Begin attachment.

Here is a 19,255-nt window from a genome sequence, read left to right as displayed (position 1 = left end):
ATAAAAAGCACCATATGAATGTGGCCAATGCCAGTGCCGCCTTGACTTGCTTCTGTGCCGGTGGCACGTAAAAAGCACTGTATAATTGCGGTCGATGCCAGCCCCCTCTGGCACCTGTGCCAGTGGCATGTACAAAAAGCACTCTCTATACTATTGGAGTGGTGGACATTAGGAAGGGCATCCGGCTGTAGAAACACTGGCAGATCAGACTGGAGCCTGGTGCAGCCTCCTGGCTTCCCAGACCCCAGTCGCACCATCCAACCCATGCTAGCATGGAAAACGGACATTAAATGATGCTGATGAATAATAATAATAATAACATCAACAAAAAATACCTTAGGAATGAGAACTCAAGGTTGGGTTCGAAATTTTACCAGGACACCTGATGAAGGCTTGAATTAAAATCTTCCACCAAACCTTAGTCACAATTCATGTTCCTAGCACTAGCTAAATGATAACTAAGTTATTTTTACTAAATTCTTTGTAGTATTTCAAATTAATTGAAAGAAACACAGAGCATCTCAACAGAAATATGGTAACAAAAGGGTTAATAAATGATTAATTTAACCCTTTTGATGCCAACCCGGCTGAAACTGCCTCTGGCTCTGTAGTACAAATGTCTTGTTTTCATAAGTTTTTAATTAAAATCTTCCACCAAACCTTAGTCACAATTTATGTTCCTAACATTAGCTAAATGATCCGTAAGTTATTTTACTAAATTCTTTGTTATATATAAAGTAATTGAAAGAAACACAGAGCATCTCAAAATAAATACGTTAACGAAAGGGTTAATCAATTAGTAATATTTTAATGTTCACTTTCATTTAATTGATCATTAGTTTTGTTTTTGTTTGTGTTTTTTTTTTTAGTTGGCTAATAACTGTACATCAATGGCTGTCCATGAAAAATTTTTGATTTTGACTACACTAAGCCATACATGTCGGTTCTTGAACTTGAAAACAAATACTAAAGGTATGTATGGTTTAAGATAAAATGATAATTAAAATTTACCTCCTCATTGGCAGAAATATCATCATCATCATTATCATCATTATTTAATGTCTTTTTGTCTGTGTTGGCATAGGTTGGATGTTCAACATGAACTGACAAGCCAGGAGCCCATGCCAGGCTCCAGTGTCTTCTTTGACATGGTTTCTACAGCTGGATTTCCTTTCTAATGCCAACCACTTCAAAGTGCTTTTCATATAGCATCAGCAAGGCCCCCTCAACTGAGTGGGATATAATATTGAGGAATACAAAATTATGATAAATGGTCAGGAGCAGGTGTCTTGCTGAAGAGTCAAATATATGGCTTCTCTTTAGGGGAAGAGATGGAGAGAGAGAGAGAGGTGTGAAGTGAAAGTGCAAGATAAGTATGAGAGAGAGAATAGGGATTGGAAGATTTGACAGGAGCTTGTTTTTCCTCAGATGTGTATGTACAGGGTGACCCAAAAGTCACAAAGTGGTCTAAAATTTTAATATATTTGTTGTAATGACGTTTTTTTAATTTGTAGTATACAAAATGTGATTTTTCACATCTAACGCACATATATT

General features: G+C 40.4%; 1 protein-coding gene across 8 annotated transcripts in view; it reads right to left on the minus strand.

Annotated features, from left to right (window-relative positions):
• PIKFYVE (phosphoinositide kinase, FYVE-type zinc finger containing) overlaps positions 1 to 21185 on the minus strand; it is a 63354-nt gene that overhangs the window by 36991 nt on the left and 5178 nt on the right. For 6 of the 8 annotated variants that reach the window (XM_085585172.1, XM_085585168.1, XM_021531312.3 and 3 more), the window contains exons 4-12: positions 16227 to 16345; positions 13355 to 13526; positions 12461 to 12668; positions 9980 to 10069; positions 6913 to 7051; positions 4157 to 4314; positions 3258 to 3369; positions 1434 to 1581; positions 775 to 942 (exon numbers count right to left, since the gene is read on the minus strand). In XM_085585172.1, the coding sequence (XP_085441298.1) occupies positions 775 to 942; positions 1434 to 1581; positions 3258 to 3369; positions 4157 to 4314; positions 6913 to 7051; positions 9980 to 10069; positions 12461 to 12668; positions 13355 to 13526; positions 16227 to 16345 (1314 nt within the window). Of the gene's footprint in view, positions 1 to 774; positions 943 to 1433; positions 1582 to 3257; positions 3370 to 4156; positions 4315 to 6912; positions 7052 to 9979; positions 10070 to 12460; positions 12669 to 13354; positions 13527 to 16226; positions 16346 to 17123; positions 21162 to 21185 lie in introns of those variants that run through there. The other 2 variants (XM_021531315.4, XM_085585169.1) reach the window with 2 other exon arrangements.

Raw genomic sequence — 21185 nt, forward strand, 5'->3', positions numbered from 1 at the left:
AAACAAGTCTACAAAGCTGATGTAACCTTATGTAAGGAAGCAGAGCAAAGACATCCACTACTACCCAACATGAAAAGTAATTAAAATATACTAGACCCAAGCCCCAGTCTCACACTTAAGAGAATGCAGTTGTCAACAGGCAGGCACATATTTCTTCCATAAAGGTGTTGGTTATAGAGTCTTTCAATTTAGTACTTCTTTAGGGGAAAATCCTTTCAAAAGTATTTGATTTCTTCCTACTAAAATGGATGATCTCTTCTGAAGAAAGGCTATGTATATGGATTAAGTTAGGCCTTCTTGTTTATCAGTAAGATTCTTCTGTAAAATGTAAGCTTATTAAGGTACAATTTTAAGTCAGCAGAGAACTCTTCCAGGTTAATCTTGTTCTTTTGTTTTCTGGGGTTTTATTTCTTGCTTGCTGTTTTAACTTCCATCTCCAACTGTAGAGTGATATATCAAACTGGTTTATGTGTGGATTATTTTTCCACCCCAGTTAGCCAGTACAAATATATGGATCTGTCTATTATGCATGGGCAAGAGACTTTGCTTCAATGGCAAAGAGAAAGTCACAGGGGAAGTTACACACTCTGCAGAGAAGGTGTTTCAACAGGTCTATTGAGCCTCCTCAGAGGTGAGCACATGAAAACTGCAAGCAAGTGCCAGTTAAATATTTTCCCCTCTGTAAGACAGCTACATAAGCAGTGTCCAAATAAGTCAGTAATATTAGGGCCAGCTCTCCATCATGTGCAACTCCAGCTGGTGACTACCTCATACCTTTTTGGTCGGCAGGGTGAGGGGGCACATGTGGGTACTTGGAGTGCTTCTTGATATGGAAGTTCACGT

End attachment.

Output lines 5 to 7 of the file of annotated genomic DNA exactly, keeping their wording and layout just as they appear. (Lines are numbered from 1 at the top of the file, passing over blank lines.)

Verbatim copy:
• PIKFYVE (phosphoinositide kinase, FYVE-type zinc finger containing) overlaps positions 1 to 21185 on the minus strand; it is a 63354-nt gene that overhangs the window by 36991 nt on the left and 5178 nt on the right. For 6 of the 8 annotated variants that reach the window (XM_085585172.1, XM_085585168.1, XM_021531312.3 and 3 more), the window contains exons 4-12: positions 16227 to 16345; positions 13355 to 13526; positions 12461 to 12668; positions 9980 to 10069; positions 6913 to 7051; positions 4157 to 4314; positions 3258 to 3369; positions 1434 to 1581; positions 775 to 942 (exon numbers count right to left, since the gene is read on the minus strand). In XM_085585172.1, the coding sequence (XP_085441298.1) occupies positions 775 to 942; positions 1434 to 1581; positions 3258 to 3369; positions 4157 to 4314; positions 6913 to 7051; positions 9980 to 10069; positions 12461 to 12668; positions 13355 to 13526; positions 16227 to 16345 (1314 nt within the window). Of the gene's footprint in view, positions 1 to 774; positions 943 to 1433; positions 1582 to 3257; positions 3370 to 4156; positions 4315 to 6912; positions 7052 to 9979; positions 10070 to 12460; positions 12669 to 13354; positions 13527 to 16226; positions 16346 to 17123; positions 21162 to 21185 lie in introns of those variants that run through there. The other 2 variants (XM_021531315.4, XM_085585169.1) reach the window with 2 other exon arrangements.

Raw genomic sequence — 21185 nt, forward strand, 5'->3', positions numbered from 1 at the left:
AAACAAGTCTACAAAGCTGATGTAACCTTATGTAAGGAAGCAGAGCAAAGACATCCACTACTACCCAACATGAAAAGTAATTAAAATATACTAGACCCAAGCCCCAGTCTCACACTTAAGAGAATGCAGTTGTCAACAGGCAGGCACATATTTCTTCCATAAAGGTGTTGGTTATAGAGTCTTTCAATTTAGTACTTCTTTAGGGGAAAATCCTTTCAAAAGTATTTGATTTCTTCCTACTAAAATGGATGATCTCTTCTGAAGAAAGGCTATGTATATGGATTAAGTTAGGCCTTCTTGTTTATCAGTAAGATTCTTCTGTAAAATGTAAGCTTATTAAGGTACAATTTTAAGTCAGCAGAGAACTCTTCCAGGTTAATCTTGTTCTTTTGTTTTCTGGGGTTTTATTTCTTGCTTGCTGTTTTAACTTCCATCTCCAACTGTAGAGTGATATATCAAACTGGTTTATGTGTGGATTATTTTTCCACCCCAGTTAGCCAGTACAAATATATGGATCTGTCTATTATGCATGGGCAAGAGACTTTGCTTCAATGGCAAAGAGAAAGTCACAGGGGAAGTTACACACTCTGCAGAGAAGGTGTTTCAACAGGTCTATTGAGCCTCCTCAGAGGTGAGCACATGAAAACTGCAAGCAAGTGCCAGTTAAATATTTTCCCCTCTGTAAGACAGCTACATAAGCAGTGTCCAAATAAGTCAGTAATATTAGGGCCAGCTCTCCATCATGTGCAACTCCAGCTGGTGACTACCTCATACCTTTTTGGTCGGCAGGGTGAGGGGGCACATGTGGGTACTTGGAGTGCTTCTTGATATGGAAGTTCACGT